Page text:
The Wigan Deal

One of the great things about working with TLAP is that you get to hear about genuinely innovative work taking place across our sector.   You also get to speak to sector leaders who, despite the ongoing slings and arrows of outrageous fortune, remain enthused about the potential to transform outcomes.  Stuart Cowley, Director of Adult Social Services in Wigan, is one such leader.

Stuart is leading on the Wigan Deal for adult social care that is proving to be so successful that it’s being rolled out across the council as well as being trialed in GP practices.  In addition to investing in community asset mapping, new technology, the development of micro-enterprises and community hubs, Wigan has introduced learning and development in asset-based approaches for all its staff.   Stuart very kindly invited me to participate in the training course – a pivotal ingredient of Wigan’s approach to transformation - with the promise that, “this will change how you feel about everything”. Fighting talk!

And so it was that I found myself in a community centre, in Wigan learning about the game changer that is asset (or strength)  based approaches which focus on what we can do, rather than what we can’t, and allow us to be led by our skills, gifts, talents, knowledge and   not just our needs or deficits.

I like to think I know a bit about how this works…I’ve been advocating  it myself for a while in my role as TLAP’s Building Community Capacity policy advisor, but I was unprepared for a course that referenced the film director Werner Herzog, the Azande tribe, termites, wide screen TV’s and squirrels!  What made the difference was Wigan’s focus on ethnography  which is about immersing yourself fully in the lives of others and being humble enough to accept that you’re not the expert. In practical terms this means listening without judgement, recording without judgement, observing  and, crucially, assuming nothing.   

It makes sense. If we want to genuinely support  ‘a good life’ , we have to understand what it is that engages people’s hearts and minds -  fills them with  joy, makes them look forward to getting out of bed. And for all that formal health and care services can be essential, they are at their best when they support people’s inclusion in life. They are not, should not, be the main event.

Asset/strength based conversations are the way to unlock what it is that engages the heart. Reading through some of the Wigan case studies demonstrates this.  Lives have been changed because people have been connected with something that has meaning to them, whether that’s bird watching, dancing, sewing, singing, volunteering, drama classes or gaining employment.  An interesting observation was the paucity of formal service provision.)  Whilst a detailed analysis is underway that will provide a robust evaluation of the difference this approach is making, the general feedback is very promising: a reported reduction in the need for formal care service, an increase in residents satisfaction and in increase in workforce satisfaction.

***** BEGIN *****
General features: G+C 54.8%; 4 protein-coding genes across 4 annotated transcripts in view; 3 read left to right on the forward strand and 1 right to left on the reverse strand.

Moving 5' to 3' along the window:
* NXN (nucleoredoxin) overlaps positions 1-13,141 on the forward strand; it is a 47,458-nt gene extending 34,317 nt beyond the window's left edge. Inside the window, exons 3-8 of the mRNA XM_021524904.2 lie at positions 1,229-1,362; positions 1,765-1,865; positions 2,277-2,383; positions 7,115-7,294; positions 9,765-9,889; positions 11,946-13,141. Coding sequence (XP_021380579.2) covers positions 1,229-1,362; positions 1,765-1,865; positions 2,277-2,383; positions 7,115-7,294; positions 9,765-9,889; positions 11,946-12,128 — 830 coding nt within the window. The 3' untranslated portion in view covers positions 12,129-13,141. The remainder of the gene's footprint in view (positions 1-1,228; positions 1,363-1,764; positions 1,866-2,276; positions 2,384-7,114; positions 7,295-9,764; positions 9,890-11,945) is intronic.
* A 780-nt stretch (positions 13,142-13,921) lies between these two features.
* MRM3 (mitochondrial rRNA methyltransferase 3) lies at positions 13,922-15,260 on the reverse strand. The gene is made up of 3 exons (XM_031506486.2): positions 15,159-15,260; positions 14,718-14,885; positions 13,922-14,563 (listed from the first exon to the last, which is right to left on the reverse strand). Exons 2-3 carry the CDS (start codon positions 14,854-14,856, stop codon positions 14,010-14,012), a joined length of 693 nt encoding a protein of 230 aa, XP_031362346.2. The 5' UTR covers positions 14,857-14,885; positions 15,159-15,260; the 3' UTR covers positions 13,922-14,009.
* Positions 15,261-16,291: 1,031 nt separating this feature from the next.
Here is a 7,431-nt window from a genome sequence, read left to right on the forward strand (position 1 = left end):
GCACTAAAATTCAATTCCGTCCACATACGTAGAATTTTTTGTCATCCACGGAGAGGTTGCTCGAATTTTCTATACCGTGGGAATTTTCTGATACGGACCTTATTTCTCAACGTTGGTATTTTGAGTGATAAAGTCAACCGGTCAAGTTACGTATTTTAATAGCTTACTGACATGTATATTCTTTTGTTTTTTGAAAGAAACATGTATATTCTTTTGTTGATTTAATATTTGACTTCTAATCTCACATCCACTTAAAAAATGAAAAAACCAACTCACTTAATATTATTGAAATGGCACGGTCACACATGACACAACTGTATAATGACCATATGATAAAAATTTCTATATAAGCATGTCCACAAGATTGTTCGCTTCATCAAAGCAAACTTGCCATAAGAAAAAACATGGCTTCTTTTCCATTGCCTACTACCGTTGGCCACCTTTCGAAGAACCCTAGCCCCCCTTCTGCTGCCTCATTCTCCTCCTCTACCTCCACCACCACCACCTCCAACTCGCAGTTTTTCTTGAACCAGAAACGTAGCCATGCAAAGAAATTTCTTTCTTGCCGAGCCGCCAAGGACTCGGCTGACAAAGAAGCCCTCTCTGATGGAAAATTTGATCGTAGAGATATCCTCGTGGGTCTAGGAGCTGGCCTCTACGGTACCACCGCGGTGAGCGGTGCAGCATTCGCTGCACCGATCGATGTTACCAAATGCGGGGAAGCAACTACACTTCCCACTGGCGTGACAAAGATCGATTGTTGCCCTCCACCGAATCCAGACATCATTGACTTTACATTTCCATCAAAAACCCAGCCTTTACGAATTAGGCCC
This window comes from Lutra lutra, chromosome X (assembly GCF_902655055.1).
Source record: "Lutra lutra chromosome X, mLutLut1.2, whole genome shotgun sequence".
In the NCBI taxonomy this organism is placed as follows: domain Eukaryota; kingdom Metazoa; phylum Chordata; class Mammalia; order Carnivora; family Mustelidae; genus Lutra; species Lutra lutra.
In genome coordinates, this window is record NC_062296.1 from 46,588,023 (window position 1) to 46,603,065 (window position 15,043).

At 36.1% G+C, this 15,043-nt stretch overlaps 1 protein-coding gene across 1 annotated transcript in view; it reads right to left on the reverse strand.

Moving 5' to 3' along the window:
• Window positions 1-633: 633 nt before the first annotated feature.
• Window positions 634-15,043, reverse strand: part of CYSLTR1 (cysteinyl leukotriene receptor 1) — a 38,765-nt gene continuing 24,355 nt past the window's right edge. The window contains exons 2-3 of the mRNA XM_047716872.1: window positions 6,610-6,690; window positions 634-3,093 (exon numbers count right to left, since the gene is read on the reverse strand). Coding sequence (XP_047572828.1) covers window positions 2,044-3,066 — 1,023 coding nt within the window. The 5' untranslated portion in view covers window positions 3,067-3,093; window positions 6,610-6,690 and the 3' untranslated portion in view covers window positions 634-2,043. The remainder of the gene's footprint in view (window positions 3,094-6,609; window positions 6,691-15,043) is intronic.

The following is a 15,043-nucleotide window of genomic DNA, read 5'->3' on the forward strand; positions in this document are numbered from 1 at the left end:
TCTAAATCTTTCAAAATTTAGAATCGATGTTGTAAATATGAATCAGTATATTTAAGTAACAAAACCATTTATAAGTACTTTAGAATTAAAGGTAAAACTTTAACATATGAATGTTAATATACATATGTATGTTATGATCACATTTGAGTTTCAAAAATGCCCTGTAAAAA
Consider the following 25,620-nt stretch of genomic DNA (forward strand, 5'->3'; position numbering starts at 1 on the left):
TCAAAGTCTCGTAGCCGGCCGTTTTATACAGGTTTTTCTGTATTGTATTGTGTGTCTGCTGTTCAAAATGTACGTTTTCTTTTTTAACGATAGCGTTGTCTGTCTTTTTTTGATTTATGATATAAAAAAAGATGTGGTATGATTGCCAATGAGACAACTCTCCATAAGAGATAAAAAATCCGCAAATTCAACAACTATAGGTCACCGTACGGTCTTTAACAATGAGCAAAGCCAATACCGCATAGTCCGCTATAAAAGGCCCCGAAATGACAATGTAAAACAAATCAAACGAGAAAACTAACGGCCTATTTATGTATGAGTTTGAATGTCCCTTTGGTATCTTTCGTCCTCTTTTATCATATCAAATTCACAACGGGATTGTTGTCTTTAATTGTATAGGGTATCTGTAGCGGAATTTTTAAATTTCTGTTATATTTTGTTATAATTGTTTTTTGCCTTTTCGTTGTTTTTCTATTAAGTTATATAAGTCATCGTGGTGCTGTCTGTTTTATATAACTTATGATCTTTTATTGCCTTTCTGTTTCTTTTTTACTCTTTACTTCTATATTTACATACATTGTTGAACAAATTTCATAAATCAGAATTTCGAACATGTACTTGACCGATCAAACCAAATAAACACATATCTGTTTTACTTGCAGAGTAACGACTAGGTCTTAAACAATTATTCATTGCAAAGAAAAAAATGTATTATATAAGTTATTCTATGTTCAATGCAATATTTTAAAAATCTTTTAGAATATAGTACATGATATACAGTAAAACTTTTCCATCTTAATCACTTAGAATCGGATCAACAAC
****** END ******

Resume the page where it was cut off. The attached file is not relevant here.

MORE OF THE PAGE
I witnessed the workforce satisfaction for myself. Two of the participants on the course I attended were social workers new to the Wigan approach.  Both were animated in their praise for this strengths based approach, which in their view, far surpasses traditional assessment approaches, enrichening both the worker and the individual.

This enthusiasm is clearly enabled by the fact that Wigan is giving its staff time and  permission to work creatively. Staff are encouraged to begin the conversation with a blank piece of paper…not tick boxes…and the two overarching guidelines to this approach are to take time to have a different conversation, and know your community

TLAP has been advocating an asset -based approach for some time, a position reflected in a soon to be published sector wide Shared Commitment which posits that the public sector has a part to play in recognising people as assets with knowledge and skills as well as needs. This is an approach that should inform the breadth and depth of health and social care – from asset-based commissioning to strengths-based conversations – both build on the existing capacities and capabilities of communities and individuals

My colleague Martin Walker, self-directed support policy advisor, is actively connecting with councils  across the country  - Tower Hamlets, Barnett, Kirkless, Nottinghamshire, many councils in the West Midlands, Herforshire and Hull – all of whom are using TLAP’s Strengths-based Approach to Social Work Practice (opens new window) to help them positively engage with this shift in practice.

If you have an example to share we’d love to hear from you.  Please contact: or





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